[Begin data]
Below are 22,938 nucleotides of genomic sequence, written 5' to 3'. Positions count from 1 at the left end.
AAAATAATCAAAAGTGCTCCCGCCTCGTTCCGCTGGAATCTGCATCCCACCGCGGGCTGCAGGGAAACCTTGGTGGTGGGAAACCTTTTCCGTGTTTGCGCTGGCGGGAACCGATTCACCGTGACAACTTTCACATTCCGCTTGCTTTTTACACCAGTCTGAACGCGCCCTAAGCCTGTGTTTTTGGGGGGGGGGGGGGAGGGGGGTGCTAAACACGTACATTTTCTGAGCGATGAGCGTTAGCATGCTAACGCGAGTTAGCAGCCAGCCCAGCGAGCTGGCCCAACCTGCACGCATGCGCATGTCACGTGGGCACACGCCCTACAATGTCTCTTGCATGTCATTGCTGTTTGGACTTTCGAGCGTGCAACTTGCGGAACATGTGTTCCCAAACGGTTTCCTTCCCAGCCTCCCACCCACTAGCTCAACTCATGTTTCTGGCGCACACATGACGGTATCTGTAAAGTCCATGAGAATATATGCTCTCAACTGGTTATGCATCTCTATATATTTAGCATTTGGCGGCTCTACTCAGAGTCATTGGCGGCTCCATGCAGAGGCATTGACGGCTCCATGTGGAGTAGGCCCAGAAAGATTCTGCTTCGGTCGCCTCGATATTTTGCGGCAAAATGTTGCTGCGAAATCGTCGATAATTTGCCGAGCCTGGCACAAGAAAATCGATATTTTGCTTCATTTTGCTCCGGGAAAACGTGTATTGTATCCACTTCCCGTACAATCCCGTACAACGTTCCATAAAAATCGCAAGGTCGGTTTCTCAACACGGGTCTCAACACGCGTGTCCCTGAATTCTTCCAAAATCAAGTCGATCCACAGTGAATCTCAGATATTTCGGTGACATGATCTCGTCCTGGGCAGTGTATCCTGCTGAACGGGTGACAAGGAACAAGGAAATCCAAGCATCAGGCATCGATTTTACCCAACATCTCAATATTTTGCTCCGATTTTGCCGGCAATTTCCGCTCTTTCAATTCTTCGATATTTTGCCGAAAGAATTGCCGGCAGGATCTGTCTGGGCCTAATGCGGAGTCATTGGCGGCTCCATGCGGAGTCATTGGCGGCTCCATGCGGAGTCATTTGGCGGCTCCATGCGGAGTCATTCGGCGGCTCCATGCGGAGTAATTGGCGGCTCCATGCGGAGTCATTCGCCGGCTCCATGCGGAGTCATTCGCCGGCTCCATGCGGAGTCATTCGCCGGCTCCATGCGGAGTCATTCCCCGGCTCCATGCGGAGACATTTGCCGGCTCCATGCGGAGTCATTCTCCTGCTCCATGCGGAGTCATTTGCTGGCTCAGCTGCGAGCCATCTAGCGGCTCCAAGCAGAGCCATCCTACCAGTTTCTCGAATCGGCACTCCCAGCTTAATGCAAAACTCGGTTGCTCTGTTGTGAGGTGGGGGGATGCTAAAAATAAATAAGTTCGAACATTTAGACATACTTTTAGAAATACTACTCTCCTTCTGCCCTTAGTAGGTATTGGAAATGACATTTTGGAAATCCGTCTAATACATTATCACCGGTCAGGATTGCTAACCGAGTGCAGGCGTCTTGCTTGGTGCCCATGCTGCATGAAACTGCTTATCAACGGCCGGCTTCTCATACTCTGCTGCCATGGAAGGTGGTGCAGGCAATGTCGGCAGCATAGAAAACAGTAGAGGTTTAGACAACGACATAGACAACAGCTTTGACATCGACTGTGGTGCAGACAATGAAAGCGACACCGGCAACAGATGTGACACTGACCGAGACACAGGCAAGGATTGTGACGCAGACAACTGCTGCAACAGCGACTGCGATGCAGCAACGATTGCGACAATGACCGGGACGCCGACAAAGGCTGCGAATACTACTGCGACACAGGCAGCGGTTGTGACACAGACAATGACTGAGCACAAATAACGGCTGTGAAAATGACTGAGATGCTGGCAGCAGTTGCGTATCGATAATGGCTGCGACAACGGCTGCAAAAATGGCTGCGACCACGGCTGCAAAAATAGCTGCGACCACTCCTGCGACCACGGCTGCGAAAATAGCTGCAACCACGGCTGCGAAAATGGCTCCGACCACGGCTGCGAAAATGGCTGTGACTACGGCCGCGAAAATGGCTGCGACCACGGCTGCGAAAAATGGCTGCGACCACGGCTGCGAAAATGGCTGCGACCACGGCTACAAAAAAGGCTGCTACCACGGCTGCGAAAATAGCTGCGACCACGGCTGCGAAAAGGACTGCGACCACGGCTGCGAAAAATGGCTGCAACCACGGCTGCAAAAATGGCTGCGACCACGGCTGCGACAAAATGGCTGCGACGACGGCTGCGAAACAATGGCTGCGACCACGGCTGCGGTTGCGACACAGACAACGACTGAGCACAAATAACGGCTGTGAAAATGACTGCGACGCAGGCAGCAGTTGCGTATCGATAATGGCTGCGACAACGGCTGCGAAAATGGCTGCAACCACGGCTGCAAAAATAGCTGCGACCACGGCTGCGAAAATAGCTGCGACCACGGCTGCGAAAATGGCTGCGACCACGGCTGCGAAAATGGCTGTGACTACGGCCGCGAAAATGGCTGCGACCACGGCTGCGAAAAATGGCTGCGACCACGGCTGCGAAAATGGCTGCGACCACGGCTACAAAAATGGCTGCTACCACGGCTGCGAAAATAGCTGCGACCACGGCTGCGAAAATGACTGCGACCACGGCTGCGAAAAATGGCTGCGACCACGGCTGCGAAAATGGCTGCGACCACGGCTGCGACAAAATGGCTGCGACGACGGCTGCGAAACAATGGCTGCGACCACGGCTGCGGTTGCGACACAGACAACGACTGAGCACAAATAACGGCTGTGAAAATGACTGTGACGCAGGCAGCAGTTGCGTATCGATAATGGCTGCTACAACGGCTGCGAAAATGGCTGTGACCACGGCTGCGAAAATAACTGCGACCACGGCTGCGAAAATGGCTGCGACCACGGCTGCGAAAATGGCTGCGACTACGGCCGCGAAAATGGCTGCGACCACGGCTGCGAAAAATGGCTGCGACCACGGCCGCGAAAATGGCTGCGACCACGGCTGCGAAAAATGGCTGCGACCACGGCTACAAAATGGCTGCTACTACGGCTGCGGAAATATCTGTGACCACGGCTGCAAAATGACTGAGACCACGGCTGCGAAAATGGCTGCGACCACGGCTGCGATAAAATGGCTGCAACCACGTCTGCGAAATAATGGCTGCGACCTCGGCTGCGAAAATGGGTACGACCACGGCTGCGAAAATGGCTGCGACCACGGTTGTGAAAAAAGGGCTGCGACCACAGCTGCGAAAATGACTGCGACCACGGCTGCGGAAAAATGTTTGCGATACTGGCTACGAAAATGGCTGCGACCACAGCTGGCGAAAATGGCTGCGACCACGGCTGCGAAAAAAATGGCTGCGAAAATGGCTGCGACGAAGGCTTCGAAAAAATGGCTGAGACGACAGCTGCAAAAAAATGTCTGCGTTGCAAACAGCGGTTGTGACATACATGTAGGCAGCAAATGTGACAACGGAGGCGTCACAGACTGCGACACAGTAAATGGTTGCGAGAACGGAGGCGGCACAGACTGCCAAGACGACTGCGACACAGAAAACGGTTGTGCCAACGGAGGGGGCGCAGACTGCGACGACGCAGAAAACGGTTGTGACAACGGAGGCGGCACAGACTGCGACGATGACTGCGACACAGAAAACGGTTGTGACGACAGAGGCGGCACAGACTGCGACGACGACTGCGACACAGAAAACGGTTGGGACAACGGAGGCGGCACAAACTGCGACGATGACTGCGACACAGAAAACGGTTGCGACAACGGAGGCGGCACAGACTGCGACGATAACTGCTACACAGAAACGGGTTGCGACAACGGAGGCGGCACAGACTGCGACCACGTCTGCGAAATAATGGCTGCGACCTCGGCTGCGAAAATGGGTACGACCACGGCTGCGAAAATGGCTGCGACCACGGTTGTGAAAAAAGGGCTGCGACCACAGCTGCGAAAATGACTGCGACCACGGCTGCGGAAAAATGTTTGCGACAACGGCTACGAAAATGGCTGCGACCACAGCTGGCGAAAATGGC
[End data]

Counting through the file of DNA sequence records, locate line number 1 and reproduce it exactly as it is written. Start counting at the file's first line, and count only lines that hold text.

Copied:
Below are 22,938 nucleotides of genomic sequence, written 5' to 3'. Positions count from 1 at the left end.